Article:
SANTA FE – Money from a landmark settlement between New Mexico and the U.S. Department of Energy will not reduce the need for state highway maintenance and repair work, according to Gov. Susana Martinez’s office.
Although more than half of the $73 million settlement the federal agency agreed to pay the state is earmarked for roads, the Governor’s Office says it would not overlap with possible funding from a capital works package for other big-ticket roadwork.
“The settlement agreement will have absolutely no bearing on the capital outlay discussions – they are completely different projects,” Martinez spokesman Chris Sanchez told the Journal.
In recent weeks, top-ranking lawmakers have been in talks about a possible special legislative session to revive and approve a capital improvements bill.
A previous bill containing $264 million in projects – including $45 million for roadwork – died on the final day of this year’s 60-day session amid partisan finger-pointing and disagreements over where the road funding should come from.
If an agreement on a resurrected capital works bill is struck, a special session probably will be held within the next month, legislative leaders have said.
Funding for highway construction and maintenance has become a tricky issue for New Mexico lawmakers, as the amount of money received by the state’s road fund has declined in recent years. That has led to a backlog of roadwork.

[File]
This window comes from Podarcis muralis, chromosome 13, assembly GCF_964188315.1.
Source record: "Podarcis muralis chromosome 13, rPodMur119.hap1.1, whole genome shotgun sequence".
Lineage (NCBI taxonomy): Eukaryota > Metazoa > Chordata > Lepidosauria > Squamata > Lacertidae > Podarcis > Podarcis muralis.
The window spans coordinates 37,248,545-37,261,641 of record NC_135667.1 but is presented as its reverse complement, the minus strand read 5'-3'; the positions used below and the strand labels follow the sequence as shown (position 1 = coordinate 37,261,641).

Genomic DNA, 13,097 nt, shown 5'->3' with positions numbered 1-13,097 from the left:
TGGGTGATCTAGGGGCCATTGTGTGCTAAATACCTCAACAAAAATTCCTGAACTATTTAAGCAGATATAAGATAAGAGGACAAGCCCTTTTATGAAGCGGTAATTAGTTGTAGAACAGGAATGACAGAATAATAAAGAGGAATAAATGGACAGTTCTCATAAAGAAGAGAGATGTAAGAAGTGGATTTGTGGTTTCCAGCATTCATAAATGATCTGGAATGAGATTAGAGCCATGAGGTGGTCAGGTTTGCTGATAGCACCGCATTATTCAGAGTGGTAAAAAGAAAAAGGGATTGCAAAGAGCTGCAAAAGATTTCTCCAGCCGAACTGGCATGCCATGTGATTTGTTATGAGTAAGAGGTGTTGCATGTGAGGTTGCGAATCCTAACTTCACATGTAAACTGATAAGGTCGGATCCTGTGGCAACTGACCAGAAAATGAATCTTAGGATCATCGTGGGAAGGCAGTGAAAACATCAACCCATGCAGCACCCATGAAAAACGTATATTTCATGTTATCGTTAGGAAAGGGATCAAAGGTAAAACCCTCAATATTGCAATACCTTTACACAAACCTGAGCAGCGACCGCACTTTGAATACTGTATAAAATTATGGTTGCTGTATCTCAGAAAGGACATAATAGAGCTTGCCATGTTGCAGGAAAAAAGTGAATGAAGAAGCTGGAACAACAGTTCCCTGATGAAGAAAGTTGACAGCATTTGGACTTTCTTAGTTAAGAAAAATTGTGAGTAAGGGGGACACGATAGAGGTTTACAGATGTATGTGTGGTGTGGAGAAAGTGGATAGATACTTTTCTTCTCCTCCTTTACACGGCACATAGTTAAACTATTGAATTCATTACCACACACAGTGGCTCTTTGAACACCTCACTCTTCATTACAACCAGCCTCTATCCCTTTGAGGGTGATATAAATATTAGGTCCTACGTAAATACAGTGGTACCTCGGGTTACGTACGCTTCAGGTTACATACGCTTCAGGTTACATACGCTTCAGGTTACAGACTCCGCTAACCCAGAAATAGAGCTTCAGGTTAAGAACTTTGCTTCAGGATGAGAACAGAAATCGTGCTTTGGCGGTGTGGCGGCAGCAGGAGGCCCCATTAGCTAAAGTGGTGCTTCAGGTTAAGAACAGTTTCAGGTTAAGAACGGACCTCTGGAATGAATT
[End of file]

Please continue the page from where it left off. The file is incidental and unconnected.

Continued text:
The $73 million settlement announced last week includes roughly $46 million for roadwork in New Mexico, but those dollars will be primarily targeted at routes used to transport high-level waste between two federal facilities.
Specifically, the projects scheduled to benefit from the settlement – the largest ever between the state and DOE – are around Los Alamos National Laboratory and the Waste Isolation Pilot Plant near Carlsbad, the site of a 2014 radiation leak that prompted the settlement.
One expected project is repaving and repairing a 13-mile access road to WIPP. Another likely project is expanding a road connecting Los Alamos to nearby N.M. 4, according to the formal settlement agreement.
“These (projects) were never part of capital outlay and do not, in any way, detract from the transportation needs contemplated in the original bill,” Sanchez said.
Martinez, who has the authority to call lawmakers back to Santa Fe for a special session, has said there would have to be a deal in place on the capital works bill before she would consider doing so. A special session would cost an estimated $50,000 per day.